University of Worcester Worcester Research and Publications

Real-time Monitoring and Modelling of Bioaerosols in Dublin, Ireland

Maya-Manzano, J., McGillicuddy, E., Sewell, G., Dowding, P., Smith, Matt ORCID:, Sardá-Esteve, R., Baisnee, D., Sodeau, J. and O'Connor, D. (2019) Real-time Monitoring and Modelling of Bioaerosols in Dublin, Ireland. In: American Association for Aerosol Research (AAAR) Annual Conference, 14-18 October, 2019, Portland, Oregon, USA. (Unpublished)

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Primary Biological Aerosol Particles (PBAP) are an omnipresent component of atmospheric aerosols. PBAP consist of an assortment of entities of biological origin with pollen, bacteria and fungal spores among the most studied in the atmosphere.

PBAP has long been associated with health implications such as hayfever, COPD, asthma and aspergillious to name but a few. Allied to this PBAP also have the potential to act as cloud condensation nuclei or ice nuclei in cloud formation and thus have climatic inferences. Hence the need to study the concentration and composition of such particles is of interest to all.

However within Ireland little has been done with regard to the amounts or identity of biological particles in the literature. This work represents first sustained monitoring of PBAP in decades.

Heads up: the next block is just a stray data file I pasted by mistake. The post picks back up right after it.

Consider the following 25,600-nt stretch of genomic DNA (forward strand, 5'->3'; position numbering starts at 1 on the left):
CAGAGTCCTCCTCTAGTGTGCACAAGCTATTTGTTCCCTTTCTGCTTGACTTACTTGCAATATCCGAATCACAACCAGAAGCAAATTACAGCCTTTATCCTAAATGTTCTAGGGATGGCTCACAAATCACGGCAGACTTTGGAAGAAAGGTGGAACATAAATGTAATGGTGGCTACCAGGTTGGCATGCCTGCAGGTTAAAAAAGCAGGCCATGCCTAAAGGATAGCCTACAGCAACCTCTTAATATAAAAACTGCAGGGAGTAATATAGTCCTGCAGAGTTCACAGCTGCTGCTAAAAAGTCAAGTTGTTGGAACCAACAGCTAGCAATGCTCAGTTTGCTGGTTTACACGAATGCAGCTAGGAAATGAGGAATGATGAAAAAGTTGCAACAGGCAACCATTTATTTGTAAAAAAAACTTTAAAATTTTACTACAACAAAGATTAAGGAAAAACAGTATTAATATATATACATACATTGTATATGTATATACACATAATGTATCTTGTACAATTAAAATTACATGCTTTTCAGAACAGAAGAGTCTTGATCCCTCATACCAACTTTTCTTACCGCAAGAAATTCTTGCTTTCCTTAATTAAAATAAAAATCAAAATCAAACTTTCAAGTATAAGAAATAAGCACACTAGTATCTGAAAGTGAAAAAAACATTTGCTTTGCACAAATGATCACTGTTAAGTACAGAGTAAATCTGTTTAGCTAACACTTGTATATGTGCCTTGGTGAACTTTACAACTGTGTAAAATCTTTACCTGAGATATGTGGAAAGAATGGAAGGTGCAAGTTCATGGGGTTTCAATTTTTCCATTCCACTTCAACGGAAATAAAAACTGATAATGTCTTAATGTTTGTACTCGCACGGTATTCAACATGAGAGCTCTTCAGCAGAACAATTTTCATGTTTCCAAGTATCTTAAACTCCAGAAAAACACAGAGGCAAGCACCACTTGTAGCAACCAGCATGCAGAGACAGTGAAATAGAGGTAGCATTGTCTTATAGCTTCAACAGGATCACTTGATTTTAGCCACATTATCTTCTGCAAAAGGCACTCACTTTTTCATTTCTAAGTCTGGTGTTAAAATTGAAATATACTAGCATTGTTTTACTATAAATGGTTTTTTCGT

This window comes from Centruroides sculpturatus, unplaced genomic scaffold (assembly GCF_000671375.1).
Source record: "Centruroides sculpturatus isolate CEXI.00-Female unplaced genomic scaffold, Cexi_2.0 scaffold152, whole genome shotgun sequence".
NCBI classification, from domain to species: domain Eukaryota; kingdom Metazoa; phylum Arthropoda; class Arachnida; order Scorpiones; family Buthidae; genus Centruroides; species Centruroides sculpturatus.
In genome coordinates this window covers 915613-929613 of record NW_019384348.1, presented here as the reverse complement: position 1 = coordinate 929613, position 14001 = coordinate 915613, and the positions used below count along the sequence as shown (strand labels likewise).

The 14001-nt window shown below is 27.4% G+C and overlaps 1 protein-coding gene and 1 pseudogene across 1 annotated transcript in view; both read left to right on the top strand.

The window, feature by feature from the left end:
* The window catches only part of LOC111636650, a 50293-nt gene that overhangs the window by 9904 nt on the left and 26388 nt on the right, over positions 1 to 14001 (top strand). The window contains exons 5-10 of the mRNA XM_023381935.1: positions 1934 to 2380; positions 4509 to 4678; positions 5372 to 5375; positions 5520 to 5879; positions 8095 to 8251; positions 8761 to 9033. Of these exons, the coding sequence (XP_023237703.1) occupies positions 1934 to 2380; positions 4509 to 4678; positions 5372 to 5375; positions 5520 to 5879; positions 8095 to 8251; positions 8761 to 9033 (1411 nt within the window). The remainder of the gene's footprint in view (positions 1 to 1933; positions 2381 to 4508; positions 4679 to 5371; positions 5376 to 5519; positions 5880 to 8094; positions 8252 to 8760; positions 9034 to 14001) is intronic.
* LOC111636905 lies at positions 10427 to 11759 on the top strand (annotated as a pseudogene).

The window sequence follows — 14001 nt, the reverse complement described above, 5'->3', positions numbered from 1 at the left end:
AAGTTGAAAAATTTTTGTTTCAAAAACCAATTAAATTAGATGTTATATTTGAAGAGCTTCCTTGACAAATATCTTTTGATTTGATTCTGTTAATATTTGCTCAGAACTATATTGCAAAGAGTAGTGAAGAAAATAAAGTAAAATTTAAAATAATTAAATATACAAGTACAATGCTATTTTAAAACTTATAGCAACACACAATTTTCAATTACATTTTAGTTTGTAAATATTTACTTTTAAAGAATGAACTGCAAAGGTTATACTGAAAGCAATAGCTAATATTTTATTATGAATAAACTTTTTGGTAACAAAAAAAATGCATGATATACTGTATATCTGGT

The work presented here has looked at both traditional (based on impactation on a filter and subsequent optical analysis) and newer real-time methodologies (utilizing fluorescence) for the monitoring of pollen and fungal spores at a site located in the heart of Dublin, Ireland. The sampling campaign utilized a Hirst volumetric trap, WIBS-4 and Japanese pollen counter to develop a seasonal cycle for the prevalence of pollen and fungal species in the Irish atmosphere. The real-time and traditional instrumentation were also compared and contrasted to evaluate weather real-time instrumentation was comparable to the currently most used technique (Hirst trap) around the world.

The traditional data in tandem with meteorological parameters, phenological data and source mapping were then used to formulate an Irish specific pollen model using several methods (multiple regression, random forest and neural networks).The incorporation of real-time pollen data into the models was then attempted with hope of increasing the accuracy, precision and timeliness of the forecasts.

Item Type: Conference or Workshop Item (Paper)
Additional Information:

This is an unpublished conference paper. The full-text cannot be supplied for this item.

Uncontrolled Discrete Keywords: monitoring, modelling, aerosols, Ireland
Divisions: College of Health, Life and Environmental Sciences > School of Science and the Environment
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Depositing User: Matthew Smith
Date Deposited: 08 Sep 2020 14:06
Last Modified: 07 Dec 2020 17:13

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